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My dog can't stop eating the trash. Help.
September 26, 2005 2:47 PM   Subscribe

My Old English sheepdog has developed a very bad habit of using his snout to pop open the lid of our trash can in the kitchen - and then helping himself to whatever's inside. I've tried scolding him, as have my sisters and my parents. All he does is give us that same goofy-looking, puzzled expression, and then fifteen minutes later he's at it again. He's very well-fed and has more than his fair share of daily dog treats. Putting the trash inside a cabinet is not an option, and we'd really rather not resort to putting it on top of a clean kitchen counter. Help!

Does anyone know of any "special" trash containers that require more brainwork to open? If not, do you have any suggestions as to how I can get my dog to understand that the trash is NOT food? Thanks to everyone in advance!
posted by invisible ink to Pets & Animals (19 answers total) 1 user marked this as a favorite
 
Put a weight on the lid?
posted by Rothko at 2:52 PM on September 26, 2005


We spent good money for a regionally-known dog trainer, whose philosophy was no hitting (good) and making the dog respect you. He was totally worth his salt. The way you do this is set them up to fail. Set it to where the dog will get in the garbage can, observed. The very instant the lid is popping up, you give an extremely loud, booming "NO!!!", enough to scare him. Then you praise him lavishly for stopping. A few sessions of that will probably fix the problem; in just two days we stopped a problematic chihuahua from begging at the table.
posted by rolypolyman at 2:53 PM on September 26, 2005


You could sprinkle some cayenne pepper on the trash. That's what I did to keep my ferrets out of the houseplants. It doesn't cause them serious harm, and eventually you can put just a sprinkle between the bag and the can, and the very trace of the scent will serve as a reminder.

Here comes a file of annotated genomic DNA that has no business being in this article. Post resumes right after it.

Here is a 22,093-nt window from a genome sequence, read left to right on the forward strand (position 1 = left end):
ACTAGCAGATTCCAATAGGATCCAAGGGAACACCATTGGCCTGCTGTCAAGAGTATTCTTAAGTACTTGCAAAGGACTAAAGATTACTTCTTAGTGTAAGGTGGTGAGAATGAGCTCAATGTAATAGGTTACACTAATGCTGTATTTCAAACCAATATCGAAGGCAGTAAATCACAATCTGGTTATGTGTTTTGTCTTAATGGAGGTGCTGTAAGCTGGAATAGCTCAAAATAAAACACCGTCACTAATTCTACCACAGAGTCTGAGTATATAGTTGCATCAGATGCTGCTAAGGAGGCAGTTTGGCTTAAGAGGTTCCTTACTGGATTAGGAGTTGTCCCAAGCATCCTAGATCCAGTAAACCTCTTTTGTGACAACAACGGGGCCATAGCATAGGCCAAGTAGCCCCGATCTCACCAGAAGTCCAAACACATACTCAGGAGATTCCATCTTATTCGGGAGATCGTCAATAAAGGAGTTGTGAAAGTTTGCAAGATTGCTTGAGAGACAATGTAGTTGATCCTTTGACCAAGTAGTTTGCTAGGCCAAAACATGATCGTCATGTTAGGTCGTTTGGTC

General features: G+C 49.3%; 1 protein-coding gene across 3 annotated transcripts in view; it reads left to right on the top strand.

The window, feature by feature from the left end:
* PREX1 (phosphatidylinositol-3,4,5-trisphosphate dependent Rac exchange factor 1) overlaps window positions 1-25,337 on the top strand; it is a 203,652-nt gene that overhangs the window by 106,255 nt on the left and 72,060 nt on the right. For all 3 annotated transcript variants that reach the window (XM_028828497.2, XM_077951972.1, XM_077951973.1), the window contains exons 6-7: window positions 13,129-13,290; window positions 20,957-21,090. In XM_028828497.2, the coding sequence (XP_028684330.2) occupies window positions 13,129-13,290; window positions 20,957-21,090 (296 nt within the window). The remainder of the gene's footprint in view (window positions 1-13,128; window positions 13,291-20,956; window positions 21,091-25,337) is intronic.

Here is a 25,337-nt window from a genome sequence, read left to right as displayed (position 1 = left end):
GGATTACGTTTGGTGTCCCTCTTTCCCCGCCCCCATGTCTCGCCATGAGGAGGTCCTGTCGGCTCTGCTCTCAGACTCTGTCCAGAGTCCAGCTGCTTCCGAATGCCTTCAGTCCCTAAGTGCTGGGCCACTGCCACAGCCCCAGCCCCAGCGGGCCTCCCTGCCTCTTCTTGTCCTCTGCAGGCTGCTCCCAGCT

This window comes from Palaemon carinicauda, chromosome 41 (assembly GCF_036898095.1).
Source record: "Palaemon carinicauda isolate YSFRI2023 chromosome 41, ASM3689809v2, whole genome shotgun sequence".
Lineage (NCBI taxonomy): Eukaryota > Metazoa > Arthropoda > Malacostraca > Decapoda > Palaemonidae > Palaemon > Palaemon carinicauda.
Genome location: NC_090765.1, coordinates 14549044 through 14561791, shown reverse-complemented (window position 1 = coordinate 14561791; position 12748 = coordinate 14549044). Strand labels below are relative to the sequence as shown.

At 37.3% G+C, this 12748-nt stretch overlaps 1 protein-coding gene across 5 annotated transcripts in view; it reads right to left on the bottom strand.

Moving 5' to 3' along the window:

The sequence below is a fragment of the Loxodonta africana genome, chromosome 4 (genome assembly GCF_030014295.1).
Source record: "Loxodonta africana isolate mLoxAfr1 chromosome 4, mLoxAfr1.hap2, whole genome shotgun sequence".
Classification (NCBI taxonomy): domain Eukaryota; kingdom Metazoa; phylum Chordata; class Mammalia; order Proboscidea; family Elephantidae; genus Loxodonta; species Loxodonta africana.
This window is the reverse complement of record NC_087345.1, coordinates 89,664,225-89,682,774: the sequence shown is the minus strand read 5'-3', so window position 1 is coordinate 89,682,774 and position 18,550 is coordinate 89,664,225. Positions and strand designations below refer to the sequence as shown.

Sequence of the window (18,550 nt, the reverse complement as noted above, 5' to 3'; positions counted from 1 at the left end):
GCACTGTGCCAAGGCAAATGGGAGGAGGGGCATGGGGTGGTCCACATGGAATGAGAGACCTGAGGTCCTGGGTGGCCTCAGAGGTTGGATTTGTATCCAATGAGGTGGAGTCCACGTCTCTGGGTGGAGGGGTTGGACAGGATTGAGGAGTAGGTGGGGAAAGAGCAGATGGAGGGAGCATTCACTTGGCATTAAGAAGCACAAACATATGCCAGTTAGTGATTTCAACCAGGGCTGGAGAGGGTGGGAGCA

posted by MrMoonPie at 2:55 PM on September 26, 2005


Some dogs just won't learn though, no matter how hard you try (and no matter how, um, dogged you are with the training. The food instinct is just too strong - they remain convinced that they may never eat again or something, even with all evidence to the contrary.

Signed,

Guy with an almost full bleach bottle on the bathroom trashcan and the baby locks on the kitchen trash.
posted by mikel at 3:05 PM on September 26, 2005


Why not hold down the trash lid with a bungee cord?
posted by Radio7 at 3:19 PM on September 26, 2005


Duct tape? Strong magnets between lid and basin? Bungee cord (as suggested)? Hell, even velcro would work. These all seem like Kwik 'n' E-Z fixes; any one of them would install in half a minute and cost about three bucks.
posted by Dr. Wu at 3:23 PM on September 26, 2005


I made a trashcan lid out of a piece of plywood large enough to cover the bin and some 2 x 4's screwed to it to make it sort of fit. It's pretty heavy and my food-crazy hound hasn't gotten into it. Bungee is a good idea too.
posted by theora55 at 3:27 PM on September 26, 2005


Cayenne or sour apple spray makes dogs (and all animals, really) stay away.
posted by klangklangston at 3:30 PM on September 26, 2005